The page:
Basic Biology II
Glioblastomas are the most common and lethal form of intracranial tumors. They account for approximately 70% of the 22,500 new cases of malignant primary brain tumors that are diagnosed in adults in the United States each year. These cancers exhibit a relentless malignant progression characterized by widespread invasion throughout the brain, resistance to traditional and newer targeted therapeutic approaches, destruction of normal brain tissue, and certain death. The median age of patients at the time of diagnosis is 64 years. Despite optimal treatment, and improving standard of care the median survival is only 12 to 15 months for patients with glioblastomas. Glioblastoma multiforme (GBM), the most malignant of all brain tumors resuls from the sequential accumulation of genetic aberrations. To understand the role of some or all of the altered genes found in the human gliomas, we have recently used a novel method of using viral vectors to introduce the mutated genes directly into the specific part or cells in the brain. Remarkably we are able to completely recapture the disease of GBM, found in humans. Thus we have an excellent model system to understand and mechanistically decipher the formation of cancer stem cells. In our mouse model systems and xenotransplantation with human GBM cells, as few as 10 cells can lead to the formation of gliomas. Thus on principle every GBM cell is potentially a cancer initiating stem cell. To understand the role of cancer stem cells in glioblastomas, in the next three years we would like to first recapitulate the genetic traits of human GBM in mouse models. We would then like to pursue the time course in which brain tumors develop to get an idea of how soon the tumors grow and more importantly if the different regions of the brain form the same or different tumors. Another important property of the GBMs is that they have very extensive blood supply; therefore it is a good candidate for treatment with drugs that inhibit blood vessel formation. Interestingly, the tumor cells have learned to transdifferentiate into cells that line the walls of blood vessels, thereby rendering the drugs effecting formation of blood vessels ineffective. Finally, since as few as 10-100 GBM tumor cells are capable of initiating new tumors, they offer an excellent opportunity to study the pluripotency of GBMs and their relationship to cancer stem cells We believe that the proposed experiments provide an excellent opportunity to help us understand the molecular mechanisms of formation of GBM and its relationship to formation of pluripotent cancer stem cells.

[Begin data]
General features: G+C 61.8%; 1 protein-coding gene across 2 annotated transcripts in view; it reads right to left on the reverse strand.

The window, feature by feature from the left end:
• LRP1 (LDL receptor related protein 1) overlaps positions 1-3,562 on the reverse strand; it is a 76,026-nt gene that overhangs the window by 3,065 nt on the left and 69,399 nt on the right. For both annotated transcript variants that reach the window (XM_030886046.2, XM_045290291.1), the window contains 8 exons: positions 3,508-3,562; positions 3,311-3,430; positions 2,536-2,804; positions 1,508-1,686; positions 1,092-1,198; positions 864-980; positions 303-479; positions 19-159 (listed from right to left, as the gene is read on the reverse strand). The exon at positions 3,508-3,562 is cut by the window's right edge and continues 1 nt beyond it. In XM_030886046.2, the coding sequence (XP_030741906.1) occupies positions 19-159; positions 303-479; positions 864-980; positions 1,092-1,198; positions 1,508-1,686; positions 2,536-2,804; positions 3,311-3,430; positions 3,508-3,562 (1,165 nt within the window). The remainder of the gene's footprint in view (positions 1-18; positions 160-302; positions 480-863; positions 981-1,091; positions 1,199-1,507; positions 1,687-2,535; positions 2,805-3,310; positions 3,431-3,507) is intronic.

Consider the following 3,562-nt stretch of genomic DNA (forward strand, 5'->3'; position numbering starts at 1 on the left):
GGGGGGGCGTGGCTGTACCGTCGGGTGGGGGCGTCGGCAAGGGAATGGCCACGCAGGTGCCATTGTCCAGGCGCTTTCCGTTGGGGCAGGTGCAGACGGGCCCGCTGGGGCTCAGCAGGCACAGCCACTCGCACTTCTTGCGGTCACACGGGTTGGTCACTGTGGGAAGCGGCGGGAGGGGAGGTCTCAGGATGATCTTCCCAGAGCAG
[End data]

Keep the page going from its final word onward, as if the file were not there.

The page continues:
Statement of Benefit to California: